The environment we work in has an evolutionary effect on what we create. Our methods and finished work adapt to the pressures and forces that surround it. Different pressures will produce different work.

As an analogy, think of the evolution of life around the world. Different environments create vastly different creatures. And some of the strangest ones live on islands isolated from the greater continents. They have evolved under completely unique circumstances, often devoid of predators. If that same landmass were nestled up against tiger territory, instead of lost in the ocean, those weird wonderful creatures wouldn’t make it.

Now think of the studio environment. It’s fast and competitive, and work lives or dies in a crit or client presentation based on its strength. Client work applies a lot of pressures, from deadlines, to feedback, to competition with other designers. Not to mention creative direction. The studio is full of tigers.

If we truly want designers to bring something to the table, they need a safe place for their ideas, techniques and styles to develop: creative islands. Because often times it’s not that the idea wasn’t good, it just didn’t have enough time to evolve into something other people could see was good. So it dies on the wall. As designers, we generally pride ourselves on reinvention, but the truth is with studio work we don’t always have the time to go from 0 to 60 in a new area of exploration. So we rely on tools that have matured enough to be effective. When we have creative islands, we are constantly building our toolset outside of these pressures. We then have more ways of thinking in our arsenal when the clock is ticking.

Hybrid’s creative team is divided into “logical and experimental” camps. Can you tell us a bit more about that?

This approach came largely from the personalities of our founders: Brian has a tendency towards design that is full and bold and expressive, focused on his cultural perspective rather than design convention. While Dora Drimalas leans more methodical, enjoying tackling large systems and favoring a clean, orderly aesthetic. We always joked that when they could agree, it had to be the right solution. In practice, the logical and experimental camps refer more to a thought process than to a division of labor.

There aren’t experimental and logical sides to the office. Instead, we try to recognize these qualities in each of our designers and draw them out. Some designer’s strengths will be weighted one way or another, but no one is siloed into one kind of work. It’s a reminder that we need to be able to think in both ways to do the work that we do.

01. December 2015 · Comments Off on 5 WAYS TO TRICK YOUR WAY TO CREATIVITY · Categories: creativity · Tags:

Trick #1 – On one hand

I’m sure you’re more than familiar with the verbal construct whereby you compare things by using one hand vs the other hand. This technique is great because it allows us to mentally visualize a challenge from various perspectives.

Which is great. The researchers found however that if you physically raise one hand, and then raise your other hand, you will come up with much better ideas than if you’d simply held up one hand on its own. The authors suggest that this simple behavior sends a signal to our brain that it should look at the problem from various angles.

Trick #2 – Getting outside of the box

I’m sure that everyone has heard of the saying “thinking outside of the box”. It’s become one of those over-used cliches to describe any kind of creative thinking. It seems our brain may actually get something out of it though.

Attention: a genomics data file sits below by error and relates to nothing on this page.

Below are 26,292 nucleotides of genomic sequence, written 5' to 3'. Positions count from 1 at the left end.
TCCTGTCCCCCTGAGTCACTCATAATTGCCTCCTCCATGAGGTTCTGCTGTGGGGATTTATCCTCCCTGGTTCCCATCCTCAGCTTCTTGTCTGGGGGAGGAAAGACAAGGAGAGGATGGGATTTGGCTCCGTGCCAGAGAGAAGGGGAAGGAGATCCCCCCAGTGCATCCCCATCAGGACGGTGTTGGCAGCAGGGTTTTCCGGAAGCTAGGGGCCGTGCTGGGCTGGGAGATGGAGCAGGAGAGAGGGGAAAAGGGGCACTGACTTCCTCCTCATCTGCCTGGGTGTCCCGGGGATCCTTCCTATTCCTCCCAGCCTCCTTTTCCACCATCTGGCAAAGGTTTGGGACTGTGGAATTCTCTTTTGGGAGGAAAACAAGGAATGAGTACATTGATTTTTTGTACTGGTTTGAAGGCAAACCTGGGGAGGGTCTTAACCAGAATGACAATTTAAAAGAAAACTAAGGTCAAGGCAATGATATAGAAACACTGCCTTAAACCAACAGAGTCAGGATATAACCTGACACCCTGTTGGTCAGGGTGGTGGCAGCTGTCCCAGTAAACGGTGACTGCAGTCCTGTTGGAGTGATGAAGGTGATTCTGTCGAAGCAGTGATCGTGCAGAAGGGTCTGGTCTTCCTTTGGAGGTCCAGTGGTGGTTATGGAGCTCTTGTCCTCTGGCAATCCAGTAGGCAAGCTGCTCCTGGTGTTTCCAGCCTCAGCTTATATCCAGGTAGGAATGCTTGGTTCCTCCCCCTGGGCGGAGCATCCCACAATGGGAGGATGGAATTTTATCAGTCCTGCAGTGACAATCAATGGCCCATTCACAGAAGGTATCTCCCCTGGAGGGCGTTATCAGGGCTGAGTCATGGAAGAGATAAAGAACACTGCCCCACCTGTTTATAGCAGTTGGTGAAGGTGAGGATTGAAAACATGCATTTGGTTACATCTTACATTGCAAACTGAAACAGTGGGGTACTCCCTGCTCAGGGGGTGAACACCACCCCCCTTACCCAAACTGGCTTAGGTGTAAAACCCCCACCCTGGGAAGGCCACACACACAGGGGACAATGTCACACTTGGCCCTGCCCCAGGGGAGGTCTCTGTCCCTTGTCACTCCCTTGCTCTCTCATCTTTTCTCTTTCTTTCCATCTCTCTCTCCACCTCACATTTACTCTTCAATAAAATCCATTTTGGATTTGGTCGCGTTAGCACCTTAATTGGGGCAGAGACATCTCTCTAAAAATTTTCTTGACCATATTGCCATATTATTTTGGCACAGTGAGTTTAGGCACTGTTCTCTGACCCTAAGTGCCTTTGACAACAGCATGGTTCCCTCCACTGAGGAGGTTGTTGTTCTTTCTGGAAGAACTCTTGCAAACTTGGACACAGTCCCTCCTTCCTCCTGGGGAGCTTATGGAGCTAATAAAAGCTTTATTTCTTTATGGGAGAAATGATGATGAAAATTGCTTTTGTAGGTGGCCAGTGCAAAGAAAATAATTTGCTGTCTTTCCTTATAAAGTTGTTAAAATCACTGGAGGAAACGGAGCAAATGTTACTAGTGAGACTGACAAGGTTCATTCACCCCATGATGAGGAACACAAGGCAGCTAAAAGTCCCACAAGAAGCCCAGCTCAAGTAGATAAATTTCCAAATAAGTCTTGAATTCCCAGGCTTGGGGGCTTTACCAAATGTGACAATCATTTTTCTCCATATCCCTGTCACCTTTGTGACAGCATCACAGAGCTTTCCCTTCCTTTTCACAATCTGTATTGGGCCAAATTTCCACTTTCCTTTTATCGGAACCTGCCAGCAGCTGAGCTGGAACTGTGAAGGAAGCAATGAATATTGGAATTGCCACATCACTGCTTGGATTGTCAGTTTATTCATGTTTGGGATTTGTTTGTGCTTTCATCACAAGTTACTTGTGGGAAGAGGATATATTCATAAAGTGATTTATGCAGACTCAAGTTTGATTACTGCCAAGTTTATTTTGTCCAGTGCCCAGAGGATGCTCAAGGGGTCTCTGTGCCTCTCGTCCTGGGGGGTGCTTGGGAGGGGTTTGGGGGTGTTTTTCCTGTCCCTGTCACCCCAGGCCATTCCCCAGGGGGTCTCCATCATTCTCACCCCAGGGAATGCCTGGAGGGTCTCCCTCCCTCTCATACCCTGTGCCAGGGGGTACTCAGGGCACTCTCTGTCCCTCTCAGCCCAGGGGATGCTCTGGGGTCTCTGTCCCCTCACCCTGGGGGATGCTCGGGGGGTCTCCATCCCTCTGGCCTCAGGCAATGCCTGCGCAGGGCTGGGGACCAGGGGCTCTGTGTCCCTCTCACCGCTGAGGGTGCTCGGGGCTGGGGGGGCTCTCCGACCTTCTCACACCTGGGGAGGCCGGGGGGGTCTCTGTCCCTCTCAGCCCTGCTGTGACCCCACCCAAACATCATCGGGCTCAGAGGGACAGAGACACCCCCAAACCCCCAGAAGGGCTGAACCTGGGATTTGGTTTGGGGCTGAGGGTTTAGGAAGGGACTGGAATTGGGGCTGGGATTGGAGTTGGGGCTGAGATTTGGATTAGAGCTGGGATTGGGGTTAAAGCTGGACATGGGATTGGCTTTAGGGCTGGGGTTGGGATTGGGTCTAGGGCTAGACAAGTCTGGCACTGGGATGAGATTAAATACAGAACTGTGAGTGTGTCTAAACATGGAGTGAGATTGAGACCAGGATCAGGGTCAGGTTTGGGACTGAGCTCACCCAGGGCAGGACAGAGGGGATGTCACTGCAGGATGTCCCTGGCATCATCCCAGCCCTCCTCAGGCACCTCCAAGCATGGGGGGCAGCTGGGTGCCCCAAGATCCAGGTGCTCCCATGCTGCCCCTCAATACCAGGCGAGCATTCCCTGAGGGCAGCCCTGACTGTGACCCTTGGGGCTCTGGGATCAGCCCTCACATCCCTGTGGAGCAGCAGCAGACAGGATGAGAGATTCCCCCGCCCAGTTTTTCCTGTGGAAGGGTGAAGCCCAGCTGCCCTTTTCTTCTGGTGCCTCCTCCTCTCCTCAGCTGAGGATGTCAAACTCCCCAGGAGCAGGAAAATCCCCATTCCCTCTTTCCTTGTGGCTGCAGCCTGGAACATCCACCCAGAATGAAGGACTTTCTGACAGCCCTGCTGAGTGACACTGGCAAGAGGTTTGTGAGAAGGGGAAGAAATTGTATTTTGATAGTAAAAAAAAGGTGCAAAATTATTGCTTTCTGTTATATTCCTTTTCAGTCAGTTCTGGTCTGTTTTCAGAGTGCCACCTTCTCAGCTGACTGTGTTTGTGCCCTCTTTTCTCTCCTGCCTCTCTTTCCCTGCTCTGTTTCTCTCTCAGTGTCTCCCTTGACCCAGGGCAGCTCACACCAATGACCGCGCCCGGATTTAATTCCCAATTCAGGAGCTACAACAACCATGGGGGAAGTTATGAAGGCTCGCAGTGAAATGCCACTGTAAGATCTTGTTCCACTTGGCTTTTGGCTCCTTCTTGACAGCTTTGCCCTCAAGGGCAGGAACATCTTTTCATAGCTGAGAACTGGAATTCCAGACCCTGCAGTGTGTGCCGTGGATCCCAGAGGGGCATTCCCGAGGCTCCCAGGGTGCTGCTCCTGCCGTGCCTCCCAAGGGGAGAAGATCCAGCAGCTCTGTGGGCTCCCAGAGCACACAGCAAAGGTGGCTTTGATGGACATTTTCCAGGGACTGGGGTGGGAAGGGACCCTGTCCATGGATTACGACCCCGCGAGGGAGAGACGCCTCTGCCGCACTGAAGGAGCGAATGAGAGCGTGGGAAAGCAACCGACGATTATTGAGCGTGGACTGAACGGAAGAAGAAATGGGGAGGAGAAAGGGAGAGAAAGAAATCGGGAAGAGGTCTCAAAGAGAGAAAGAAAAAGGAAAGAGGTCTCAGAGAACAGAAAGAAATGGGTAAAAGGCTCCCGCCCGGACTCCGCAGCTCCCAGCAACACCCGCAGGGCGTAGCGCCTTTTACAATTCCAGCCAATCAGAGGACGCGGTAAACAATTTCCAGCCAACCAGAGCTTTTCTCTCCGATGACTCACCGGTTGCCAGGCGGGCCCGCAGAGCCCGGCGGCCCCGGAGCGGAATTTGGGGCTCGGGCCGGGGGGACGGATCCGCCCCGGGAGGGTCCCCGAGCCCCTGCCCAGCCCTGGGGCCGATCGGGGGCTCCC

The researchers asked people to complete a creativity test, with half of the group physically sat inside a box, and the other half sat outside of a box. It sounds hard to believe, but yes, the group sat outside the box actually did better on the test than their peers who were sat inside the box.

Trick #3 – Going for a walk

I’m sure the idea of sitting outside a box has messed with your mind a bit, so the next trick is slightly less unusual. It’s fairly well known that walking, and indeed other forms of exercise, are good for your mind.

The study found however that you can boost your creativity by walking in a particular way. The researchers got people to complete a creativity task after walking in a square shape versus walking in random patterns. Amazingly, the random ramblers came out on top.

Trick #4 – Convergent thinking

Convergent thinking is often seen as the antithesis of creativity because it relies upon the creation of a single correct answer to your problem. Sometimes it can help however, and this was proved by the 4th experiment in the study.

This time, participants were asked to perform the simple task of sorting a pile of playing cards from two piles into one. This simple task was enough to trigger convergent thoughts in the brain, which in turn helped them to perform strongly on a creativity task afterwards.

Trick #5 – Using your imagination

If you don’t have a pack of playing cards, or indeed a box to sit outside of, the final trick brings you some salvation. It revealed that you can receive the same creative spikes as in the previous four experiments, just by imagining yourself engaging in the aforementioned activities.

The researchers found that when participants meandered aimlessly ala in trick #3, but with an avatar in Second Life rather than in real life, the creativity spike was still observed.

Of course, these tricks of the mind are not the only ones that researchers have proven to enhance our performance. For instance, one study found that we tend to do better at anagrams when we’re lying down.

Another found that we seem to be able to pay better attention to a task when we don a nice, white lab coat. The people wearing the lab coats tended to make half as many errors as their non-lab coat wearing peers.

These experiments underline how our performance can often be underlined by very subtle changes in our mindset that can be evoked by seemingly unimportant things.